Friday, March 06, 2009


Back in the fall of 1974 when I landed in a graduate seminar on Benito Pérez Galdós as one the first three classes I took at the University of Kentucky, I was so petrified by my obvious lack of knowledge that I went to my advisor and asked for a schedule change. I was actually thinking I would drop out of gradschool completely, but my immediate concern was to get out of Dr. Brian J. Dendle's class as fast as I could. I knew NOTHING about Galdós or the history of Spain, and Professor Dendle's seeming lack of patience with underprepared graduate students (like me) intimidated me such that I could not say a word---I was frozen in fear while other grads engaged Dr. Dendle in intellectual banter that made me want to sneak out the door and never return.

To make a long story short, Professor McCrary, my advisor, convinced me to stick it out and assured me that beneath the dry, sarcastic wit of this obviously brilliant British professor lay a teddy bear of a person whom I would end up liking. Two summers later, Dr. Dendle and I took a group of students from UK to Mexico, and upon returning, another grad student and I lived at 272 S. Hanover in Lexington as we prepared for our written and oral comprehensive exams.

Fast forward to 2009. I can't imagine what my life would have been like without Brian Dendle's friendship and love over the years We've been the best of friends for 35 years now, and during my visit with him last weekend, I was reminded of how deeply I honor, respect, and love the "old geezer." I love this photo of him.....

Over the last couple of years, Dendle's kidneys have basically quit functioning, and this past week he began dialysis in Lexington. He had hoped to move to France to be with Claudine, his beloved partner, and start the dialysis process there, but I believe the RN who suggested he have his cemetary plot in order might have convinced him he'd best begin the treatments sooner rather than later. For the moment, his plans are on hold until he can figure out the logistics of dialysis in France.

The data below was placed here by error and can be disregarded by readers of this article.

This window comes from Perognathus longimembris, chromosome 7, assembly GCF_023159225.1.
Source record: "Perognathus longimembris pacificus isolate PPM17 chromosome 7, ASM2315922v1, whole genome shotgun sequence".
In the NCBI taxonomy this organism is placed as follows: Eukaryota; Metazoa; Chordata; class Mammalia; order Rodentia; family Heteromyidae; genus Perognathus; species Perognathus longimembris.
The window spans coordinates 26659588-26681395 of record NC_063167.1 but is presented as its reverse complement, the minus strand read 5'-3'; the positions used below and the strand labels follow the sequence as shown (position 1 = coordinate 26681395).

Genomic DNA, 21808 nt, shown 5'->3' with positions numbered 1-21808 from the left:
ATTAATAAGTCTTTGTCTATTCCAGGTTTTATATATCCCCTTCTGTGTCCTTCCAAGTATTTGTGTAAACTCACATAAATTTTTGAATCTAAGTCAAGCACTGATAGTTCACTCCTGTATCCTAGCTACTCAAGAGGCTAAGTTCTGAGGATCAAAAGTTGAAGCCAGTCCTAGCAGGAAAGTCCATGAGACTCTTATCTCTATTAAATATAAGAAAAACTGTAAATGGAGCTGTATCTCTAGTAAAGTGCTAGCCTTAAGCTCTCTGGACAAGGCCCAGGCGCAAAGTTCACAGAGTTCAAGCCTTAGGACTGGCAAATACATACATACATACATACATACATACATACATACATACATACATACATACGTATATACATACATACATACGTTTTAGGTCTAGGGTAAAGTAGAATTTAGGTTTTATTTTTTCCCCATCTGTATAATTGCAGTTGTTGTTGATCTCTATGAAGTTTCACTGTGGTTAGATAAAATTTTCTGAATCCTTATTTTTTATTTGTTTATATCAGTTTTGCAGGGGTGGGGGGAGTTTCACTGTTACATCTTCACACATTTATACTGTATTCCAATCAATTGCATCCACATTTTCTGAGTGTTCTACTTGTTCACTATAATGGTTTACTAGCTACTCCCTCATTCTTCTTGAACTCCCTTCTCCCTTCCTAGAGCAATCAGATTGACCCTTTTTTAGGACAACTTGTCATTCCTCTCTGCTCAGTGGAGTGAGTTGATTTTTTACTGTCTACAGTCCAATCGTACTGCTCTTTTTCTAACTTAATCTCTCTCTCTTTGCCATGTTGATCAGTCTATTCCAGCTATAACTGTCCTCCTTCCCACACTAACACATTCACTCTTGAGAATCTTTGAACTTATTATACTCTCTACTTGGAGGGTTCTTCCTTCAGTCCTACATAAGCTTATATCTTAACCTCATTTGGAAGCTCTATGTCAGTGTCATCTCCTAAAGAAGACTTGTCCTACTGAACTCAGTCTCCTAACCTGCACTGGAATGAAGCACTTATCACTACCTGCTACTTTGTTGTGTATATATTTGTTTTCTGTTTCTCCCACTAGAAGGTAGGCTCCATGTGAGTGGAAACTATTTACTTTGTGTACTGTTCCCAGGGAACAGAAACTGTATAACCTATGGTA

When I left the house last weekend, it was all I could do to contain the huge flood of tears that burst forth the moment I got into the car. Selfishly, I didn't want a place I have known as home for three decades to get sold to another owner. The thought of not being able to stop in and have tea with Dendle in the sun room or upstairs made me very sad.

But then, I just decided that I'd have to go visit him in France. After all, Eliza wants to study there, so I can visit her when she's abroad and crash with Dendle and Claudine. The Bluegrass Commune, as we used to refer to his house, will just relocate and re-establish itself in Europe.
Make up the beds, Dendle....Shook's going to be a squatter chez toi en France.


Kristy Vernon said...

What a touching story. I had a similar experience with a graduate professor but I really did run from his classes after the first one :). Anyway, if you are ever down in Lexington again and want to drive another hour to Elizabethtown, I'd very much enjoy your company. We could knit and speak Spanish :).

Anonymous said...

Hi. My name is Karoline Manny. I was one of Brian Dendle's students too, as an undergrad and grad student. He was one of my favorite professors and I was just searching for a way to get in contact with him since I am moving back to Lexington. I ran across hid post in my search. Do you know how Brian is doing? You could email me at if you have any info you could share.